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      Constitutive plant toxins and their role in defense against herbivores and pathogens.

      Current Opinion in Plant Biology
      Animals, Fungi, growth & development, Host-Parasite Interactions, Immunity, Innate, Insects, Plant Diseases, microbiology, parasitology, Plants, chemistry, Toxins, Biological, metabolism

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          Abstract

          Most recent investigations have focused on induced, rather than constitutive, plant defenses. Yet significant research has helped to illuminate some of the principal characteristics of constitutive defenses, including mechanisms of action and synergistic effects, as well as strategies used by herbivores and pathogens to circumvent them.

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          Plant responses to insect herbivory: the emerging molecular analysis.

          Plants respond to herbivore attack with a bewildering array of responses, broadly categorized as direct and indirect defenses, and tolerance. Plant-herbivore interactions are played out on spatial scales that include the cellular responses, well-studied in plant-pathogen interactions, as well as responses that function at whole-plant and community levels. The plant's wound response plays a central role but is frequently altered by insect-specific elicitors, giving plants the potential to optimize their defenses. In this review, we emphasize studies that advance the molecular understanding of elicited direct and indirect defenses and include verifications with insect bioassays. Large-scale transcriptional changes accompany insect-induced resistance, which is organized into specific temporal and spatial patterns and points to the existence of herbivore-specific trans-activating elements orchestrating the responses. Such organizational elements could help elucidate the molecular control over the diversity of responses elicited by herbivore attack.
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            Sequestration of defensive substances from plants by Lepidoptera.

            A number of aposematic butterfly and diurnal moth species sequester unpalatable or toxic substances from their host plants rather than manufacturing their own defensive substances. Despite a great diversity in their life histories, there are some general features in the selective utilization of plant secondary metabolites to achieve effective protection from predators. This review illustrates the biochemical, physiological, and ecological characteristics of phytochemical-based defense systems that can shed light on the evolution of the widely developed sequestering lifestyles among the Lepidoptera.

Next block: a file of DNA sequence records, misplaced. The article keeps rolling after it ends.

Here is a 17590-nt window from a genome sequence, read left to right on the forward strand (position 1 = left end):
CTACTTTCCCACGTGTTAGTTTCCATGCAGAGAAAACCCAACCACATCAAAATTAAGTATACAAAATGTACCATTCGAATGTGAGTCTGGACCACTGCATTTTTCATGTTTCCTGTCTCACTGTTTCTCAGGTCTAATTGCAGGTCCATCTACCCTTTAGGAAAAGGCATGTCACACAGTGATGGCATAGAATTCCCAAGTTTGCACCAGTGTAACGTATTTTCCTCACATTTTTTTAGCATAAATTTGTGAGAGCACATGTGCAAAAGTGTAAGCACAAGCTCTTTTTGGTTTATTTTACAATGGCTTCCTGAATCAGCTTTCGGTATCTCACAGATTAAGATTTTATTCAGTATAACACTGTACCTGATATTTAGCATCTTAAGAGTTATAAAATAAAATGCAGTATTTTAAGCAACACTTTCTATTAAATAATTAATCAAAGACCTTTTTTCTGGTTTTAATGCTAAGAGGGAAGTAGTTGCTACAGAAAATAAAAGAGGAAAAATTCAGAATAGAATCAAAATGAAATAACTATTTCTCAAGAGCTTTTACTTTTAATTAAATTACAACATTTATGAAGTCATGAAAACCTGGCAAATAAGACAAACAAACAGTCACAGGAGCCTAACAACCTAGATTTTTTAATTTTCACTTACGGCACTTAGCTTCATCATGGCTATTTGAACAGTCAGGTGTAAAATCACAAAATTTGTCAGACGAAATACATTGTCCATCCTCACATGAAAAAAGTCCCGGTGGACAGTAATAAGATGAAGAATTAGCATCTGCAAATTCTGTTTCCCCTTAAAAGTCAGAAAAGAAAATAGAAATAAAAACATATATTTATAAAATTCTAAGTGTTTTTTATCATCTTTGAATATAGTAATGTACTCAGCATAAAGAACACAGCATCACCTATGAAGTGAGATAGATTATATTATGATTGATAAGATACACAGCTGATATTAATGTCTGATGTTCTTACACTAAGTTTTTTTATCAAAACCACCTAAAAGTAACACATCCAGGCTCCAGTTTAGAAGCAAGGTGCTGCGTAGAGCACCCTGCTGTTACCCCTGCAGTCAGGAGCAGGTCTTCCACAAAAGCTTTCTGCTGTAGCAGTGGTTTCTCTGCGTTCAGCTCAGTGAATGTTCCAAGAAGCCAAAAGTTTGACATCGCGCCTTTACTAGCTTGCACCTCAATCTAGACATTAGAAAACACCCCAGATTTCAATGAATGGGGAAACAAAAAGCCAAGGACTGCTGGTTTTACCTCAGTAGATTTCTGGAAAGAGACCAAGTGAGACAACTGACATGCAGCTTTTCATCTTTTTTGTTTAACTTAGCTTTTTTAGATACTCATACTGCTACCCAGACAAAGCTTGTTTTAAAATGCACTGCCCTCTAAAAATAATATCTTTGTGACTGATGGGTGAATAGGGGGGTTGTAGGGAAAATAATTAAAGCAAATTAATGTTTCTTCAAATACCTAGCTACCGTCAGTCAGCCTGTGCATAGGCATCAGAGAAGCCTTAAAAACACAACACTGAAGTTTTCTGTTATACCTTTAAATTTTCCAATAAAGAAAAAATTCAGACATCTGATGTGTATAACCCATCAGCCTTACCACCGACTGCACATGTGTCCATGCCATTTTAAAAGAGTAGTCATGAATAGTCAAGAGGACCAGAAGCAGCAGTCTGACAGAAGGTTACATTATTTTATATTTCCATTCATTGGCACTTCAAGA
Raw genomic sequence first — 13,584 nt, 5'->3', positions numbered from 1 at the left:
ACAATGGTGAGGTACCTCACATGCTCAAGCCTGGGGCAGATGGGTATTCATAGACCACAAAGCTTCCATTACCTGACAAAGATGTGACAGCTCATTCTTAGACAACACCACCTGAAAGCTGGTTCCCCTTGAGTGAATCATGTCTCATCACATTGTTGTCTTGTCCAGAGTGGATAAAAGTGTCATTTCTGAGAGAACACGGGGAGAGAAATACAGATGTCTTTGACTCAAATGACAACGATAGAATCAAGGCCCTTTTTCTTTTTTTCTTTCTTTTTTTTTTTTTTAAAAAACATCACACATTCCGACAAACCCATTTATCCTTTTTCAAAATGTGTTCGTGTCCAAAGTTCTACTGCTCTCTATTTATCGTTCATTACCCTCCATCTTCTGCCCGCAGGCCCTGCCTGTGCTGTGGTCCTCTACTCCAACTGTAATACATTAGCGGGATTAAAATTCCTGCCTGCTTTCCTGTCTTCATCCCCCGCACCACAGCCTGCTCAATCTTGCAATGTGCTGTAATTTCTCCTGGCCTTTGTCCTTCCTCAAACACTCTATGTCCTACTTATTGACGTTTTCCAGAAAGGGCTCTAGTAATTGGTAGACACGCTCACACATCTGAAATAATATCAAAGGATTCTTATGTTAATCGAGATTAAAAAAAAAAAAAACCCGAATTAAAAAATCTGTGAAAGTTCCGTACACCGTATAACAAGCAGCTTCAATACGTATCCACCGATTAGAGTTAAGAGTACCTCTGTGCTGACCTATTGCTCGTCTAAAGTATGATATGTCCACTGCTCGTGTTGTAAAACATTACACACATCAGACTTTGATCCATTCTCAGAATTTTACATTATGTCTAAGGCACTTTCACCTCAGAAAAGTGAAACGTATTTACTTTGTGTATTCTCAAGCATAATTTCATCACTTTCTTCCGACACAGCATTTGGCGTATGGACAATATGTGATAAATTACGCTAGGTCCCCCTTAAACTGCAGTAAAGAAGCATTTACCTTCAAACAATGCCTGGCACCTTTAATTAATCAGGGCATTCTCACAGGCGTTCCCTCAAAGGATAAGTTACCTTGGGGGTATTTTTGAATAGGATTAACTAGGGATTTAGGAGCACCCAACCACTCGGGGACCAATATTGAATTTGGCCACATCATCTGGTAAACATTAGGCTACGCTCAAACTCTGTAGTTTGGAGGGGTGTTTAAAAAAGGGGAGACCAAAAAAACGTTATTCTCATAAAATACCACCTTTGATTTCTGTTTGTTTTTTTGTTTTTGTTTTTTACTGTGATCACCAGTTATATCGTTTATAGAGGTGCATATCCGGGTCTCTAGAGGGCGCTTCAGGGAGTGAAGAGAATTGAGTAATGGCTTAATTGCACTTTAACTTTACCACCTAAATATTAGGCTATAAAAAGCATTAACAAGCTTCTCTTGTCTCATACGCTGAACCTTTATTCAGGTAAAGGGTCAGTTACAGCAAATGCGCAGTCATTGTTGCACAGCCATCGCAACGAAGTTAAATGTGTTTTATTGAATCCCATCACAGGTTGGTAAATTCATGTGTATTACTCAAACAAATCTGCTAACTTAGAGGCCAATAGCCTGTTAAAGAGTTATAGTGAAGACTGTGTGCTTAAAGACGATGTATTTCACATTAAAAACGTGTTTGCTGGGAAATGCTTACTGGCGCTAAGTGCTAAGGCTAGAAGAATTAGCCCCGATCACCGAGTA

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              Metabolic costs of terpenoid accumulation in higher plants.

              The net value of any plant trait can be assessed by measuring the costs and benefits associated with that trait. While the other contributors to this issue examine the possible benefits of terpenoids to plants, this article explores the metabolic costs of terpenoid accumulation in plants in the light of recent advances in terpenoid biochemistry. Terpenoids are more expensive to manufacture per gram than most other primary and secondary metabolites due to their extensive chemical reduction. The enzyme costs of making terpenoids are also high since terpenoid biosynthetic enzymes are apparently not shared with other metabolic pathways. In fact, plant cells may even possess more than one set of enzymes for catalyzing the basic steps of terpenoid formation. Terpenoids are usually sequestered in complex, multicellular secretory structures, and so storage costs for these substances are also likely to be substantial. However, not all of the processes involved in terpenoid accumulation require large investments of resources. For instance, the maintenance of terpenoid pools is probably inexpensive because there is no evidence that substantial quantities of terpenes are lost as a result of metabolic turnover, volatilization, or leaching. Moreover, plants may reduce their net terpenoid costs by employing individual compounds in more than one role or by catabolizing substances that are no longer needed, although it is still unclear if such practices are widespread. These findings (and other facets of terpenoid biochemistry and physiology) are discussed in relation to the assumptions and predictions of several current theories of plant defense, including the carbonnutrient balance hypothesis, the growth-differentiation balance hypothesis, and the resource availability hypothesis.
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